The Communications Guide
Published 14 Nov 2019
In an era of almost instantaneous communications, few modern ship operators or others connected with shipping will fully appreciate the limitations that existed even 20 years ago before the Global Maritime Distress & Safety System (GMDSS) altered forever the field of marine communications. However, the basics of regulation were set down much earlier than that and still form the core framework of modern regulations. GMDSS is a subject on its own and is covered elsewhere in this guide.
Communications equipment and services on board vessels are internationally regulated under three separate areas: Carriage requirements are covered by SOLAS; the regulations governing the use of maritime radio as detailed in the International Radio Regulations, set by the International Telecommunication Union (ITU); and operator certification is covered by STCW. To these can be added any regulation imposed by the flag state or restrictions imposed by a port state when a vessel is in territorial waters.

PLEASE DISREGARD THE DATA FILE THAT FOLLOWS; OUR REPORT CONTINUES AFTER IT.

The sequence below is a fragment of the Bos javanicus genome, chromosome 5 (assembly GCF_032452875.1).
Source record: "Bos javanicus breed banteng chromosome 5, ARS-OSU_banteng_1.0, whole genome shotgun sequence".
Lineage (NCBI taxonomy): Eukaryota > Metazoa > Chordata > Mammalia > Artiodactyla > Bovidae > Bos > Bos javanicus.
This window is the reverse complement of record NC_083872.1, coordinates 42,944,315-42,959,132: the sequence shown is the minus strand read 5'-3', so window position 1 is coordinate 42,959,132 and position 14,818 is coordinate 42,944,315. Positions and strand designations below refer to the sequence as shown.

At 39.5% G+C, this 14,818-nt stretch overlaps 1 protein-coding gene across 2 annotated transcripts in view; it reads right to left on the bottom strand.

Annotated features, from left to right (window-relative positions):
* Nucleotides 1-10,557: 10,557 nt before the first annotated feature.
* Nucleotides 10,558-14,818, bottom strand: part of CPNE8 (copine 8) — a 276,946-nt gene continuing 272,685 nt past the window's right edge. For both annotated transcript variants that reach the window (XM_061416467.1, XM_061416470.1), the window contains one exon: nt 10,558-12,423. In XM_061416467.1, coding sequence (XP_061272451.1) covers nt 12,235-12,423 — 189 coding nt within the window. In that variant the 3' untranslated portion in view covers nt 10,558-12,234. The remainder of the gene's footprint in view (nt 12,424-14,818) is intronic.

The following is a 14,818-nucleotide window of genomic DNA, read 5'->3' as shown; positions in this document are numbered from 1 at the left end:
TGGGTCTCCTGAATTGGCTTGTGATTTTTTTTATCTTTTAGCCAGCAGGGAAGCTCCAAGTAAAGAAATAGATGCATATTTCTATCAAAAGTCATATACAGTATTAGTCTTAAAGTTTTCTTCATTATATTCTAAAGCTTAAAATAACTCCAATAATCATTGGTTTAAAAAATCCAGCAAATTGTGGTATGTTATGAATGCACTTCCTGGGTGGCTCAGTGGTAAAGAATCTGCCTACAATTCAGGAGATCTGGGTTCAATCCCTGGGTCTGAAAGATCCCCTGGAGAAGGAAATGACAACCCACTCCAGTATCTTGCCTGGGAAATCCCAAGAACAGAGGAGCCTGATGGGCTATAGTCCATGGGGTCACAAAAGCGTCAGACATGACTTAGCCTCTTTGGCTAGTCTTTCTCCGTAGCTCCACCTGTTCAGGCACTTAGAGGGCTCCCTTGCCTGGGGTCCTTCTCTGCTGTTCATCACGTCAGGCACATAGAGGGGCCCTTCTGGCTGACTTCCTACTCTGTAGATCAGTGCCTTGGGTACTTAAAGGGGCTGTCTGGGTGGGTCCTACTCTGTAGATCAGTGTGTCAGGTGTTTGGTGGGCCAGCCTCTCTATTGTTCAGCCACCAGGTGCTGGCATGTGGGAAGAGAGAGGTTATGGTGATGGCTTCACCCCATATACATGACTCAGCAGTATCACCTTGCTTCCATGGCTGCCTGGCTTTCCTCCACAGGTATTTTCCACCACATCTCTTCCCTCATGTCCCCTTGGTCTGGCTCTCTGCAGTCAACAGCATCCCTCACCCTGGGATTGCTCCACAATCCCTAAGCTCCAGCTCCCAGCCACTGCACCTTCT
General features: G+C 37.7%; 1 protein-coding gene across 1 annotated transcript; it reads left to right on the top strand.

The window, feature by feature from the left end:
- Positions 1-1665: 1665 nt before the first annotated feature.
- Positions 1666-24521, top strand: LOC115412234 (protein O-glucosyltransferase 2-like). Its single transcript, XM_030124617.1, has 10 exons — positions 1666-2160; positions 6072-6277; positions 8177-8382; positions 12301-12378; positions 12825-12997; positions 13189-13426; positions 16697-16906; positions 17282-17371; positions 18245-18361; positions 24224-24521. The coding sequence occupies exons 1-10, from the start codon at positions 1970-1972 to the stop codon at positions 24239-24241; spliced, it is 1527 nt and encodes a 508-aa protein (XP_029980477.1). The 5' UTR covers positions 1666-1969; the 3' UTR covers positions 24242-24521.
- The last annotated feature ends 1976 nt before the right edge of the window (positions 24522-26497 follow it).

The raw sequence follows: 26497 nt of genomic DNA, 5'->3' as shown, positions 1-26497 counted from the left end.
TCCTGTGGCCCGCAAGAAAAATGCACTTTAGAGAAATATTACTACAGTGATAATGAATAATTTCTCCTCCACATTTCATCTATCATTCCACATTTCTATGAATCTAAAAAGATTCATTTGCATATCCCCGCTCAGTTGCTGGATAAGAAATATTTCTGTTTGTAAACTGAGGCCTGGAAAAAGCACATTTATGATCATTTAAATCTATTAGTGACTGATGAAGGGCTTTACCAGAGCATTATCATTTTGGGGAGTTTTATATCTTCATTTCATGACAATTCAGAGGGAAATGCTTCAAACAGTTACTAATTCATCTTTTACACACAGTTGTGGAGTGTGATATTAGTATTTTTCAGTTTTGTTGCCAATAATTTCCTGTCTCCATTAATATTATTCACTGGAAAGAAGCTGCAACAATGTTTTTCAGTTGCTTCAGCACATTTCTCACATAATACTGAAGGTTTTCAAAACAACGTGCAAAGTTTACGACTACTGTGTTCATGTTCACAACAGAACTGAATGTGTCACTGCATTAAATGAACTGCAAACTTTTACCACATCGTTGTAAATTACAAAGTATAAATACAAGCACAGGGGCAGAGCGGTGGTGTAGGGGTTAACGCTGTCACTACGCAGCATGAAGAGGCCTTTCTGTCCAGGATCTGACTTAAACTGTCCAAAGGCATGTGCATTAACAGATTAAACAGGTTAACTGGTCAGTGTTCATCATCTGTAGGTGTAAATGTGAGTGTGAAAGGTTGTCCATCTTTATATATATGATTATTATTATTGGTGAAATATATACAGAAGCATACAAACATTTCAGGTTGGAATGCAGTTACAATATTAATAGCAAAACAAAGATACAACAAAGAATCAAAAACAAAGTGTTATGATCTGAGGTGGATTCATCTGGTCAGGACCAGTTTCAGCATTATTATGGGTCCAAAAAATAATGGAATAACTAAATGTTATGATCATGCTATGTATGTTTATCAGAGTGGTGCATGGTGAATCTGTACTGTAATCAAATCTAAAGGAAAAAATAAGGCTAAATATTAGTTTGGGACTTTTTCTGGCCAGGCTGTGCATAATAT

The carriage requirements are in force as far as SOLAS is concerned purely for safety, search and rescue and security requirements. The commercial aspect of communications is for the shipowner to decide, providing the rules for licensing and accounting are complied with. Seafarers do not have an automatic right to have access to communications, which remains at the shipowner’s discretion and company welfare philosophy.
There is a very good reason why an international body such as the ITU is needed to govern the use of communications equipment. The spectrum in which radio communications operate is limited and with more and more demands made on it by increasing use of technologies such as mobile telephones, wi-fi, radio-controlled devices, GPS, radio and TV, the possibility for interference grows as well.